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Funding for higher education is falling in real terms not helped by the freeze on tuition fees and record levels of inflation. With more universities reporting an operating deficit, how can the sector deliver on lifelong learning in the face of an existential funding crisis?

The way institutions are funded is an essential part of this conversation, but the debate also needs to address what is on offer, as well as how and when we pay for it. Structural change is required to meet this challenge and realise a new market for lifelong education, in addition to the current offer for 18–21-yearolds, who will commit to a full-time degree.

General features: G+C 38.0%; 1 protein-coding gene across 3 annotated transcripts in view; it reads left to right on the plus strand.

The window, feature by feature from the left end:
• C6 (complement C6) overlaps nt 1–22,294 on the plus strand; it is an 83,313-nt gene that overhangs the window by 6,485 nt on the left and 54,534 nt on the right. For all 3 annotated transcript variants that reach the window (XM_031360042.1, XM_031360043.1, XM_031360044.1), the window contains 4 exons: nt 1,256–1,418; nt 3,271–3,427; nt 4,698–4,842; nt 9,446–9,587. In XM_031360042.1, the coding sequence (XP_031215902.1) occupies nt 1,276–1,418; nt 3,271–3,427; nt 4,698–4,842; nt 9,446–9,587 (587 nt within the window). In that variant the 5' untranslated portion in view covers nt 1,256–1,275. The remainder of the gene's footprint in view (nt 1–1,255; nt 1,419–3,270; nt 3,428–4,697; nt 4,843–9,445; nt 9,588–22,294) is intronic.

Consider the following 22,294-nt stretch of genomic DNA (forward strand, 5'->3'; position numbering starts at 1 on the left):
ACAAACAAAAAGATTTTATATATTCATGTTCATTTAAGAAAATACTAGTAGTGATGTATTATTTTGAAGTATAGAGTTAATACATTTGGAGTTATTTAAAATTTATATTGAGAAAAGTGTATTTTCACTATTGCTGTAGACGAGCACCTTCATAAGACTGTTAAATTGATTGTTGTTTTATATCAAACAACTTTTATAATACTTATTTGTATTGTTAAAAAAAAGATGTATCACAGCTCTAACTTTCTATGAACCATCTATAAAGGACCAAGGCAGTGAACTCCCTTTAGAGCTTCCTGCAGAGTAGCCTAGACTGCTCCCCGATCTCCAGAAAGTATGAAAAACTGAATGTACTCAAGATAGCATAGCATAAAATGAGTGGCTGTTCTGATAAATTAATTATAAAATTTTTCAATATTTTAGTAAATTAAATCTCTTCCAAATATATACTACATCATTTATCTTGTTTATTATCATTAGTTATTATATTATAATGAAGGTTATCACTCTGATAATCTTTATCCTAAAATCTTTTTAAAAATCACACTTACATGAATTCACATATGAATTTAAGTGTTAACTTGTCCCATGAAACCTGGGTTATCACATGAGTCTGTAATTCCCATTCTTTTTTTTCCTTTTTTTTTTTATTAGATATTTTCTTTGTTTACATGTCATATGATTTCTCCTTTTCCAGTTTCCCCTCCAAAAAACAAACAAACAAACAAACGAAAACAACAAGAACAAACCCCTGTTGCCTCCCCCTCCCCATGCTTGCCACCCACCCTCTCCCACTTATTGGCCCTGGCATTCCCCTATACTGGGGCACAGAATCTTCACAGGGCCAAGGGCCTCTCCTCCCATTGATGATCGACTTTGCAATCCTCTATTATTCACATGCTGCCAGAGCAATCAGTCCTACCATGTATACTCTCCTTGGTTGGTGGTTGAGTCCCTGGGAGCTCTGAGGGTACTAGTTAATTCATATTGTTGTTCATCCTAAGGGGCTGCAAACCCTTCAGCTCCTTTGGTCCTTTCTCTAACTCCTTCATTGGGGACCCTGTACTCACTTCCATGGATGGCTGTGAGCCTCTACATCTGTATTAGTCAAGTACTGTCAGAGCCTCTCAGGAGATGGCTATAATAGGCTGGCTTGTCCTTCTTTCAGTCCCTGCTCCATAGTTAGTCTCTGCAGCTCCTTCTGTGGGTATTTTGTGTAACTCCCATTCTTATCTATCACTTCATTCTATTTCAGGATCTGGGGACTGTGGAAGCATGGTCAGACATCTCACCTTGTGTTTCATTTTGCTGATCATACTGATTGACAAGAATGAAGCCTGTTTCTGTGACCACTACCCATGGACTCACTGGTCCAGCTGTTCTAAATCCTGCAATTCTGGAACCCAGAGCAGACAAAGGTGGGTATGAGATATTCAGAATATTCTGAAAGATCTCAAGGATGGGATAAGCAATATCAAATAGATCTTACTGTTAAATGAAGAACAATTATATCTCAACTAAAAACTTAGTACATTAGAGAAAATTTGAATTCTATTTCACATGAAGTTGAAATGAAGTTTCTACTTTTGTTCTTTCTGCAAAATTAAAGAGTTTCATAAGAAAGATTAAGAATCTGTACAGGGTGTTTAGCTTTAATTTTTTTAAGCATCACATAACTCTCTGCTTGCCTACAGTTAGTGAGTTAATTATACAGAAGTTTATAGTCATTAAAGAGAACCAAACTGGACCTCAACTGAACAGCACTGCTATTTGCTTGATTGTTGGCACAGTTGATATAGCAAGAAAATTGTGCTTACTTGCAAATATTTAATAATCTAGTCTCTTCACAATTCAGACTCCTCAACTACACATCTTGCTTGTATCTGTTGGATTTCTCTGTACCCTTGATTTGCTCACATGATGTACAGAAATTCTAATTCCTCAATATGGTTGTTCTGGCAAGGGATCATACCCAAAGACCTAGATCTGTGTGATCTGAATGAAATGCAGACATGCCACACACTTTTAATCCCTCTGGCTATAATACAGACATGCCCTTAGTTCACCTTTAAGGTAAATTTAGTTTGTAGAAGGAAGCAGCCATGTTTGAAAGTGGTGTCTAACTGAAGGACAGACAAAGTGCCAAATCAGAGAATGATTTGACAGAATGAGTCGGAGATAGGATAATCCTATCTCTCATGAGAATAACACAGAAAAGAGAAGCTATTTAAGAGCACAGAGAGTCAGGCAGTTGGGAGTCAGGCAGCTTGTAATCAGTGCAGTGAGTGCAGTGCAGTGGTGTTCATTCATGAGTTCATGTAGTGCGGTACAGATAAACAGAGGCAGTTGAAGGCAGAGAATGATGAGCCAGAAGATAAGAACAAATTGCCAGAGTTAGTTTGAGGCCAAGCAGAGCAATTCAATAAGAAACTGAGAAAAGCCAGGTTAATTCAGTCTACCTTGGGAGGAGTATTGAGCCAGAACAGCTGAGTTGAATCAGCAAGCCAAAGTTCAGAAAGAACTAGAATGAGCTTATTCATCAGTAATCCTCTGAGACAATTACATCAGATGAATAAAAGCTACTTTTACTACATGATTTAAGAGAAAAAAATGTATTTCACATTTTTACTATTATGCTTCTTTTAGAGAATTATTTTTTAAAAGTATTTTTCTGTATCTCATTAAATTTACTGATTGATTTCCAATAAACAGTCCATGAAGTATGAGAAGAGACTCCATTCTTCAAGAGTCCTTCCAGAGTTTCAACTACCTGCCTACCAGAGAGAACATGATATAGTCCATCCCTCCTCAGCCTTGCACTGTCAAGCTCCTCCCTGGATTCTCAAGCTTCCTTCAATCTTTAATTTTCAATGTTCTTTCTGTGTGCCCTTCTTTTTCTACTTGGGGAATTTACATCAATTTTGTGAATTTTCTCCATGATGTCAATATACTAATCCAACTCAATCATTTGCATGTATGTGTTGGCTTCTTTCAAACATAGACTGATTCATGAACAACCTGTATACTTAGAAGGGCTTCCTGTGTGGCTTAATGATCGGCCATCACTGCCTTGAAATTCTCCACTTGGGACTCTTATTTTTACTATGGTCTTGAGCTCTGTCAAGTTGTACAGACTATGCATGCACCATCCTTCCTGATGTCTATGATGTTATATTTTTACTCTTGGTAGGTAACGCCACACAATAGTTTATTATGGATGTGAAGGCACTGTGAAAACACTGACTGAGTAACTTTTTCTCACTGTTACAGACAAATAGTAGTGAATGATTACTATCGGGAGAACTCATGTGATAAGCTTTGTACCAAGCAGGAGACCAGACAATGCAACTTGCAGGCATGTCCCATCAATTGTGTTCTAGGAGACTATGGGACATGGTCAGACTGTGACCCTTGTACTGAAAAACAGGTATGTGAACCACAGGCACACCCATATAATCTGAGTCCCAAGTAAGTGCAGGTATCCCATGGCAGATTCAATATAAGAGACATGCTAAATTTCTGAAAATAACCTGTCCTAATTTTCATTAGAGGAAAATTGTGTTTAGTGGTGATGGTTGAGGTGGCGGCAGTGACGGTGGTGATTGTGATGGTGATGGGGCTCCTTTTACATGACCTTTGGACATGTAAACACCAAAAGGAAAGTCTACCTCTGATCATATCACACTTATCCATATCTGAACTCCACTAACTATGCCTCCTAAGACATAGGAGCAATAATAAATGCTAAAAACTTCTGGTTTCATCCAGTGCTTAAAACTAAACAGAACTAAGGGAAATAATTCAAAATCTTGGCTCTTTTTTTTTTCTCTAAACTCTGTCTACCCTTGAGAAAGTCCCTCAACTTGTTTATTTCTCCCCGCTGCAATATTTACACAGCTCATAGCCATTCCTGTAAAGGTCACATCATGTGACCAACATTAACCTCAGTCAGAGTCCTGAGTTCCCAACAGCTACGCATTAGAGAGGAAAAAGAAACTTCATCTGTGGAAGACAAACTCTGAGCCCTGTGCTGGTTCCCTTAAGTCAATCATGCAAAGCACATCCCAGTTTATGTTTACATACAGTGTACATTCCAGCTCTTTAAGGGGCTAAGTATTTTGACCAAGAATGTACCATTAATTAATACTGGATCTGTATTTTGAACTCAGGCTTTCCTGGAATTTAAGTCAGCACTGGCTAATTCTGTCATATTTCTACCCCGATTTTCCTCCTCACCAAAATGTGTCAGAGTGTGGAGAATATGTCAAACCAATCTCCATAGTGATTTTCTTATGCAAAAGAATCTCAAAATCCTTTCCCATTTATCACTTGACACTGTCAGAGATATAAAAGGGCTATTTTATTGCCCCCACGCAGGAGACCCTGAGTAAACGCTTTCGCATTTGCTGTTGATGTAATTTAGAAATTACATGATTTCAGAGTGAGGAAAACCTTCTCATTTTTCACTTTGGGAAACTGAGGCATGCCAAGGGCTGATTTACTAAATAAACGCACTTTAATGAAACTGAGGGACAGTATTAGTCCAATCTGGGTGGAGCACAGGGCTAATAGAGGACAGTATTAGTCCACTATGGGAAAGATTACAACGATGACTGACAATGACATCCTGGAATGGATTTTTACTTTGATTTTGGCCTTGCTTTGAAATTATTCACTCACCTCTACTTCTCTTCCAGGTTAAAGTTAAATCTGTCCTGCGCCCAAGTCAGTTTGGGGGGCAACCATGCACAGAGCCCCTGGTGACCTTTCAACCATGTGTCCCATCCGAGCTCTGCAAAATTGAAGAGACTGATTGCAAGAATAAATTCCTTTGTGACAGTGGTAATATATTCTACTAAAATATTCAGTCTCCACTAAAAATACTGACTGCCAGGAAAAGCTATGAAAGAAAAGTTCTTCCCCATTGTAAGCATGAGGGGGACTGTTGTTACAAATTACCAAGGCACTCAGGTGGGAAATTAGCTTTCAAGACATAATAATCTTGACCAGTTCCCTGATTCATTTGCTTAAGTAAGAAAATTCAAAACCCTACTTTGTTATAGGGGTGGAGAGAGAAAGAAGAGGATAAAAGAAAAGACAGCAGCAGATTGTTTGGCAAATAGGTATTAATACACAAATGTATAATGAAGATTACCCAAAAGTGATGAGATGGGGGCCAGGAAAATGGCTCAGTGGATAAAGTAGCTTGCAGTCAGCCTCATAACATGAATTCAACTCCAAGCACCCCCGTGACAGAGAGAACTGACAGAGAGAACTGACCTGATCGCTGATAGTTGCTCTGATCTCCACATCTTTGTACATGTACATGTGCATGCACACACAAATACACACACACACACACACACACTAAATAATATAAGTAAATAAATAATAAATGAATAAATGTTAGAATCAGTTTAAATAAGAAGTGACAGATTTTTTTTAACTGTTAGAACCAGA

This paper makes the case for the introduction of an Adult Skills Account – a contribution scheme that can help share the cost of bite-sized training between employee, employer, and state.

We argue that such a mechanism can help stimulate participation in education and training among the working population and provide a pathway to higher education, including the take up of loans such as the Lifelong Learning Entitlement.

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